Creative Bible teaching often includes the use of a variety of Bible teaching methods, including different forms of drama.
Some frequently asked questions about using drama as a Bible teaching method:
Isn’t drama a worldly type of method?
If you look through Scripture, you’ll find God using forms of drama in communicating. God could have merely told writers of Scripture what to write but sometimes dramatized what He wanted them to know in a vision. Sometimes He instructed the Old Testament prophets to act out what was about to happen. The real issue for Bible teachers is the content and purpose for which drama is used. That’s what determines whether drama is good or evil, beneficial or not.
Doesn’t cost prohibit most Bible classroom teachers from using drama?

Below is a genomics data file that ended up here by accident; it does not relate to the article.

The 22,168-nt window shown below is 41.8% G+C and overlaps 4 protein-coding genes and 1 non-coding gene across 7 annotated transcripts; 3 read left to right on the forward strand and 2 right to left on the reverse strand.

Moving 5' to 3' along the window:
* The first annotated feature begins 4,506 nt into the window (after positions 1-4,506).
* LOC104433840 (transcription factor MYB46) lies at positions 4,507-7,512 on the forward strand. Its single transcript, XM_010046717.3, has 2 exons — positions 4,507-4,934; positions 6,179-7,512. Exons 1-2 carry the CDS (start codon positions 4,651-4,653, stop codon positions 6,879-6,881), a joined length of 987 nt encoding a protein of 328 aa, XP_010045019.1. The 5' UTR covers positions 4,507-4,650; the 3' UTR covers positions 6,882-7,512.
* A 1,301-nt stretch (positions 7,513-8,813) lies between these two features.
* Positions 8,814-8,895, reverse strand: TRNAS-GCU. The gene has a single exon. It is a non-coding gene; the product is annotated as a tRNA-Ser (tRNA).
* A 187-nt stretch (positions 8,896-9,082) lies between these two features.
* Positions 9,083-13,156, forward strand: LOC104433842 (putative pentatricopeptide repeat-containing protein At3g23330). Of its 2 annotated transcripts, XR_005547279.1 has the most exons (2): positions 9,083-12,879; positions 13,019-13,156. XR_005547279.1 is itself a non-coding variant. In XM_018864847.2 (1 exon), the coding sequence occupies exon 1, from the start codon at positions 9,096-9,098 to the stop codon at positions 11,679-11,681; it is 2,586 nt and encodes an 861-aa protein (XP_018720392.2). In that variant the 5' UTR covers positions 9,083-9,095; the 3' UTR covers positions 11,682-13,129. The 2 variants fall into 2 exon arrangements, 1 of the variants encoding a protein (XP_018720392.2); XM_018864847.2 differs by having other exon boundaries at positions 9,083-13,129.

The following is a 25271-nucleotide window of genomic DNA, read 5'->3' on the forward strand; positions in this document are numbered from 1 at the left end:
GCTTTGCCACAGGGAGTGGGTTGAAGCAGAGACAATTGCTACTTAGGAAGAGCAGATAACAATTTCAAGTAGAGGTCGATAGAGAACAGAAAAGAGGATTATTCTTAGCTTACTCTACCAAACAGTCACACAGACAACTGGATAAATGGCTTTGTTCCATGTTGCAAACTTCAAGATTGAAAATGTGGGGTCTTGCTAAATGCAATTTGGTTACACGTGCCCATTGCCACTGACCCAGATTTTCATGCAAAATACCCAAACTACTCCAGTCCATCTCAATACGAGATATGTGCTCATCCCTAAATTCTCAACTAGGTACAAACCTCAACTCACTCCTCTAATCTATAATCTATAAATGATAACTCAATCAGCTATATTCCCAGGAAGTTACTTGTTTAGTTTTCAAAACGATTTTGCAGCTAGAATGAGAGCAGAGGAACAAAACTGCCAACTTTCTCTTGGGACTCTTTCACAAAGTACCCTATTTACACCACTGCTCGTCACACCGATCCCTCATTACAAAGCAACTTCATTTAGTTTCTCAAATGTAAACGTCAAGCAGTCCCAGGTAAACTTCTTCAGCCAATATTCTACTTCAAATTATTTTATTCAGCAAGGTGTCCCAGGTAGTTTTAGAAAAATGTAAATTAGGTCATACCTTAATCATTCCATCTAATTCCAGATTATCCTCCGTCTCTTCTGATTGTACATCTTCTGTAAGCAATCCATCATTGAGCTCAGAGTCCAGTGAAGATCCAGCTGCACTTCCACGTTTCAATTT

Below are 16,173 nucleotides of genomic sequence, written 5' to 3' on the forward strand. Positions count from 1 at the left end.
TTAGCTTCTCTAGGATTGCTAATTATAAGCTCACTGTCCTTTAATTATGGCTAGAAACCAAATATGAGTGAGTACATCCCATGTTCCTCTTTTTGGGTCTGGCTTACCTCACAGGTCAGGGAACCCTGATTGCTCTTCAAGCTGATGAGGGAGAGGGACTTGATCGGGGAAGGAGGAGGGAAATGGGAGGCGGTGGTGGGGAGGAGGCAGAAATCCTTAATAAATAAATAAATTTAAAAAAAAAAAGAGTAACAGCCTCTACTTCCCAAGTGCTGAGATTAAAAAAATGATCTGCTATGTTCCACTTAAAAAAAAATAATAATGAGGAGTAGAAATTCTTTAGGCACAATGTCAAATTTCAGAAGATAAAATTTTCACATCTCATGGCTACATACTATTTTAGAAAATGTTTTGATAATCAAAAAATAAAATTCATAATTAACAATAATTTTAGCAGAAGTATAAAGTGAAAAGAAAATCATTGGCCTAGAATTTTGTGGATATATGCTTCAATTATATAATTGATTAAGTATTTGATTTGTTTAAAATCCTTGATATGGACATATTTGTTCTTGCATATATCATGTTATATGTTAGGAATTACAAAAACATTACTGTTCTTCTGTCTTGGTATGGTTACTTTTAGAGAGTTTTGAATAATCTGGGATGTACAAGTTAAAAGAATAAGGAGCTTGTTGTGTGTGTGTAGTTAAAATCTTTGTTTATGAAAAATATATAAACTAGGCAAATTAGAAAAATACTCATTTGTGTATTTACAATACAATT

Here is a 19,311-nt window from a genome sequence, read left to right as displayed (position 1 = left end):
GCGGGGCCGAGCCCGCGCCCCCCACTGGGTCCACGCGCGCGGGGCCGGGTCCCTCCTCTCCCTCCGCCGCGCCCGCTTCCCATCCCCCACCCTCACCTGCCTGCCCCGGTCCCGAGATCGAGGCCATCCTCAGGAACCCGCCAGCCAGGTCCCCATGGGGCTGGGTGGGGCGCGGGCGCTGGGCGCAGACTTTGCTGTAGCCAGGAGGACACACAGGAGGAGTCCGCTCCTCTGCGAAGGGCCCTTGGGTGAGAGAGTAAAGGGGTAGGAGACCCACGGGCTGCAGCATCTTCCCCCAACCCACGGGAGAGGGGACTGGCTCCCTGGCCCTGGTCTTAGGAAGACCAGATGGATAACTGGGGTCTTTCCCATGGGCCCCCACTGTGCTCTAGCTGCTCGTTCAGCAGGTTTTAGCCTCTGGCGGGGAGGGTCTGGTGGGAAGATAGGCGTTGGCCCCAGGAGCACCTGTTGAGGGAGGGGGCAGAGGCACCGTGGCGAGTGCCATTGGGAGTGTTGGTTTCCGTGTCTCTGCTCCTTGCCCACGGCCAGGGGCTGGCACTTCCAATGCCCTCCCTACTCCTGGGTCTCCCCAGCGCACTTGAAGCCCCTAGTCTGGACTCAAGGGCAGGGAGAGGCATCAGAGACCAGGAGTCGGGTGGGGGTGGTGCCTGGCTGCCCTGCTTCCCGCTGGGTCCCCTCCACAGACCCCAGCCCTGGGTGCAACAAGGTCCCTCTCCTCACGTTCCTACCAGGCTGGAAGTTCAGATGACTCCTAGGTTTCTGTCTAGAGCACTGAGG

Costs for major productions could be prohibitive but when using drama in the classroom, we’re not usually doing a major production. Some forms of drama require no props or costumes. When you do need them, you can usually keep them simple and may be able to make or borrow them to keep costs down. While you should want to do whatever you do well, entertaining or producing a wow factor shouldn’t be your primary objective. Remember the instructional purpose of drama in a Bible class.
How does the age of students factor in to use of drama in the classroom?
Drama can be effectively used with any age. As a general rule, the younger the age, the simpler and less complex the plot, the shorter the length, the less abstract or symbolic, the more limited number of characters involved, etc.